The Policy and Plan makes categorical commitments to defined standards of gender mainstreaming performance, in accordance with agreements reached by the Chief Executives Board for Coordination (CEB) in 2005 and fully described in the System-Wide Action Plan for Gender Equality and the Empowerment of Women (SWAP), which came into force in 2013. The Policy and Plan provides a road map by which the Executive Director can achieve his obligation to meet these standards by 2017, as required, and continue progress to the end of the programme cycle and beyond, as an intrinsic component of UN-Habitat’s work for more equitable and inclusive urban development.
The GEM is a mainstreaming tool that measures the degree to which a project addresses gender equality and the empowerment of women.
- Extensive network of Gender Focal Points (GFPs) at headquarters, regional and country levels
These are staff, experts in issues of urbanization, with a passion for gender equality and the empowerment of women in urban development and who function as a network for gender mainstreaming across the agency.
The Gender Hub serves to document the advance in research, policy and practice; their transference; as well as to promote effective governance models that assume the diversity of social actors and city stakeholders. The Hub works to disseminate exchange of processes and tools so as to deliver sustainable urban development with a gender perspective within the continually shifting frameworks of critical global urban trends.
Spearheaded by UN Women, the UN-SWAP assigns common performance standards for the gender-related work of all UN entities, ensuring greater coherence and accountability.
Advisory Group on Gender Issues (AGGI)
To support gender mainstreaming and gender equality across all levels of UN-Habitat, the Advisory Group on Gender Issues (AGGI) was formed in 2012, following the World Urban Forum 6 in Naples, on the initiative of Huairou Commission, UN Habitat, and Norway with support from Ghana, Tanzania, and Zambia.
The objective of AGGI is to advance women’s empowerment and gender equality in sustainable urban development. This is achieved through the provision of strategic guidance and advice, across policies, programme of work and budgeting at global, regional, national and local levels. This is done taking note of gender evaluations, resolutions and the wider UN context for coherent work on women’s empowerment and gender equality.
AGGI is guided by principles of integrity, transparency, trust and accountability and is made up of members nominated with a consideration of age, gender and regional balances, and professional backgrounds. Members are selected through a rigorous and transparent process.
AGGI was actively involved in developing the Gender Equality Action Plan which serves as a guide to achieve UN-Habitat’s policy and plan for gender equality and the empowerment of women in urban and human settlements through its mission of supporting UN-Habitat to achieve and implement the NUA. AGGI was also involved in the drafting and negotiation of the New Urban Agenda (NUA), and played an important role in the focus on gender equality evident in the Agenda.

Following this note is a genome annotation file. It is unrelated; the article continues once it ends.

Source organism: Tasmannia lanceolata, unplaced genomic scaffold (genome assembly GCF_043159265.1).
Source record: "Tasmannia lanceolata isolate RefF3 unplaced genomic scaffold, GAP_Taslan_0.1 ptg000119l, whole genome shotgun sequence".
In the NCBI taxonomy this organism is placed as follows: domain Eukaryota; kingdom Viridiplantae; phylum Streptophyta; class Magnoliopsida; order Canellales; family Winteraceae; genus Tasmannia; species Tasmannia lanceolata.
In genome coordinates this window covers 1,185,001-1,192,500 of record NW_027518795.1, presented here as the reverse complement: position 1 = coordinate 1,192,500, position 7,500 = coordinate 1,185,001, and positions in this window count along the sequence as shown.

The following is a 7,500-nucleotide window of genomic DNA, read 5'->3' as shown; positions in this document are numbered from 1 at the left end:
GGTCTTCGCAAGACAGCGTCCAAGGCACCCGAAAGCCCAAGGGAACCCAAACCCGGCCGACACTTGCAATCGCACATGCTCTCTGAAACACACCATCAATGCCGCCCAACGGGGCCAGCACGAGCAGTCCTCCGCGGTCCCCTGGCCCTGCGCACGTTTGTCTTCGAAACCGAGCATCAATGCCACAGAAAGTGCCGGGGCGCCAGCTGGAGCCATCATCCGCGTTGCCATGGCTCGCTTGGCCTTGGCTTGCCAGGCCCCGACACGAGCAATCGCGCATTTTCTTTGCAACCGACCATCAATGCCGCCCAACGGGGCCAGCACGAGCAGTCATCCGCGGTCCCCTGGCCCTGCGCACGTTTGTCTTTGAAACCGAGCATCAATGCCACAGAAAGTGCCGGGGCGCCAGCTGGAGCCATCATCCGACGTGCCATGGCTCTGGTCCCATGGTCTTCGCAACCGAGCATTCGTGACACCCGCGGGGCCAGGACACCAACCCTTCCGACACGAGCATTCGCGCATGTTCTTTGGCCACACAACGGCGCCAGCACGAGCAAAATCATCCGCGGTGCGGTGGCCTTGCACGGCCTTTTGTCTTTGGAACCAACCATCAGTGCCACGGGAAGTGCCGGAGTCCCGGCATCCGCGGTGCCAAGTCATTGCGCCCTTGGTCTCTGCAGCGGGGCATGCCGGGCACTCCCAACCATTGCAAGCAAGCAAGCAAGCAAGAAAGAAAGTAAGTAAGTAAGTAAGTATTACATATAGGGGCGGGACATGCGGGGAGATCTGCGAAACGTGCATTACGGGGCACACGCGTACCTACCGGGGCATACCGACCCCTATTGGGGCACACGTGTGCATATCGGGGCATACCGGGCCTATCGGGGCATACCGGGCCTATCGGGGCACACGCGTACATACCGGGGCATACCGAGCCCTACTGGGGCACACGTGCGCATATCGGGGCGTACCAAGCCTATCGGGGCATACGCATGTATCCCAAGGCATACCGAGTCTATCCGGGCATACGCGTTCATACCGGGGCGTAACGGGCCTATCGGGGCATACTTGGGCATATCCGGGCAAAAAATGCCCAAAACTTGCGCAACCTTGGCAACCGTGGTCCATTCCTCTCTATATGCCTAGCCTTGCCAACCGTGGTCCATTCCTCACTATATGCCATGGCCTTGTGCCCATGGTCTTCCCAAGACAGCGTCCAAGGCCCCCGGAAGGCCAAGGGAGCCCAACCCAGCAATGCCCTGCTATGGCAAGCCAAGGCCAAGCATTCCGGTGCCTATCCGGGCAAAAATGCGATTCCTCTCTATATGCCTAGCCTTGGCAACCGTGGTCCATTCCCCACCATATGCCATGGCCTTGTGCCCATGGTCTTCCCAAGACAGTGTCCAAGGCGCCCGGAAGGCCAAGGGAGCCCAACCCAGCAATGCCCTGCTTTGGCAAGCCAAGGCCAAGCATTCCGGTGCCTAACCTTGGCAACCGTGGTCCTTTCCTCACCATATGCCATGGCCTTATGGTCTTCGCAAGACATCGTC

AGGI is supported by a secretariat which is based in UN-Habitat’s Gender Equality Unit and is responsible for facilitating all communication between AGGI and UN-Habitat, and by Gender Focal Points at headquarters and in the regional offices in Latin America, Africa, Asia and Arab States.
UN-Habitat and the Huairou Commission have had a long-standing relationship in many areas of collaboration such as promoting women’s empowerment, gender equality, and better towns and cities. The Huairou Commission is a global network linking women’s community development organizations to influential development practitioners, with a focus on Governance, AIDS, Disaster, Land and Housing and Peace Building.
UN-Habitat works closely with grassroots organisations at the country level, as well as engaging with other global leaders, including Plan International and Women in Informal Employment: Globalizing and Organizing (WEIGO).
In addition to gender equality, UN-Habitat mainstreams three other cross-cutting issues: climate change, human rights and youth. These cross-cutting issues define the purpose of our outcomes as an Agency and we view safeguarding our environment and populations as the path of our progress at UN-Habitat. The relevant teams work closely together to ensure a collaborative and efficient approach to mainstreaming. This holistic approach is closely aligned with the core principles of the New Urban Agenda and the Sustainable Development Goals, which aim for inclusivity and environmental sustainability.
- Building Sustainable Communities: Leadership, Gender and the Environment in 18-30 November 2018
- WUF9 Women’s Assembly, Wednesday 7 February 2018, Kuala Lumpur Malaysia
- WUF9 Women’s Roundtable, Monday 12 February 2018, Kuala Lumpur, Malaysia